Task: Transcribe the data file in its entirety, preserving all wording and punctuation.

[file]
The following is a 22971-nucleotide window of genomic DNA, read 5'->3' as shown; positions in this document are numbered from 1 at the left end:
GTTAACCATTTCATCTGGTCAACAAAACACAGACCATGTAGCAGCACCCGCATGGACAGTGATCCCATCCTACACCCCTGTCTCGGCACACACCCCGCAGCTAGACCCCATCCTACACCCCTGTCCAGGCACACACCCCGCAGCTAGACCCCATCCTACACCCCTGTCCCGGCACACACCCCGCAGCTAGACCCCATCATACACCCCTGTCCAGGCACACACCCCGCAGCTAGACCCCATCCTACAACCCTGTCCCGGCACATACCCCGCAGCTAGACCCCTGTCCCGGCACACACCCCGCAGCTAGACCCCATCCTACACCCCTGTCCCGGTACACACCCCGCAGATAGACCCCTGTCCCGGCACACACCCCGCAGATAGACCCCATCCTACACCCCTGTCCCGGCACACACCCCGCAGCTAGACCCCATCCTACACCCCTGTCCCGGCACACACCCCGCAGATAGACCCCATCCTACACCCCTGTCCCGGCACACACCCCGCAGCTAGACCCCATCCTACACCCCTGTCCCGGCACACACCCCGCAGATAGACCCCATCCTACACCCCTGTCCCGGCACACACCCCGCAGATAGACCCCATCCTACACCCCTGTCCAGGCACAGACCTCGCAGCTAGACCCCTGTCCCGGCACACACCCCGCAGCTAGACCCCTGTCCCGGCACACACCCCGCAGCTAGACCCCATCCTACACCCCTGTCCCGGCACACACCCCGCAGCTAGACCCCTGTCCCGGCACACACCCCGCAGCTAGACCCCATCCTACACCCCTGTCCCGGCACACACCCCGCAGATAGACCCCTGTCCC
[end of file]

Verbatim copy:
The following is a 22971-nucleotide window of genomic DNA, read 5'->3' as shown; positions in this document are numbered from 1 at the left end:
GTTAACCATTTCATCTGGTCAACAAAACACAGACCATGTAGCAGCACCCGCATGGACAGTGATCCCATCCTACACCCCTGTCTCGGCACACACCCCGCAGCTAGACCCCATCCTACACCCCTGTCCAGGCACACACCCCGCAGCTAGACCCCATCCTACACCCCTGTCCCGGCACACACCCCGCAGCTAGACCCCATCATACACCCCTGTCCAGGCACACACCCCGCAGCTAGACCCCATCCTACAACCCTGTCCCGGCACATACCCCGCAGCTAGACCCCTGTCCCGGCACACACCCCGCAGCTAGACCCCATCCTACACCCCTGTCCCGGTACACACCCCGCAGATAGACCCCTGTCCCGGCACACACCCCGCAGATAGACCCCATCCTACACCCCTGTCCCGGCACACACCCCGCAGCTAGACCCCATCCTACACCCCTGTCCCGGCACACACCCCGCAGATAGACCCCATCCTACACCCCTGTCCCGGCACACACCCCGCAGCTAGACCCCATCCTACACCCCTGTCCCGGCACACACCCCGCAGATAGACCCCATCCTACACCCCTGTCCCGGCACACACCCCGCAGATAGACCCCATCCTACACCCCTGTCCAGGCACAGACCTCGCAGCTAGACCCCTGTCCCGGCACACACCCCGCAGCTAGACCCCTGTCCCGGCACACACCCCGCAGCTAGACCCCATCCTACACCCCTGTCCCGGCACACACCCCGCAGCTAGACCCCTGTCCCGGCACACACCCCGCAGCTAGACCCCATCCTACACCCCTGTCCCGGCACACACCCCGCAGATAGACCCCTGTCCC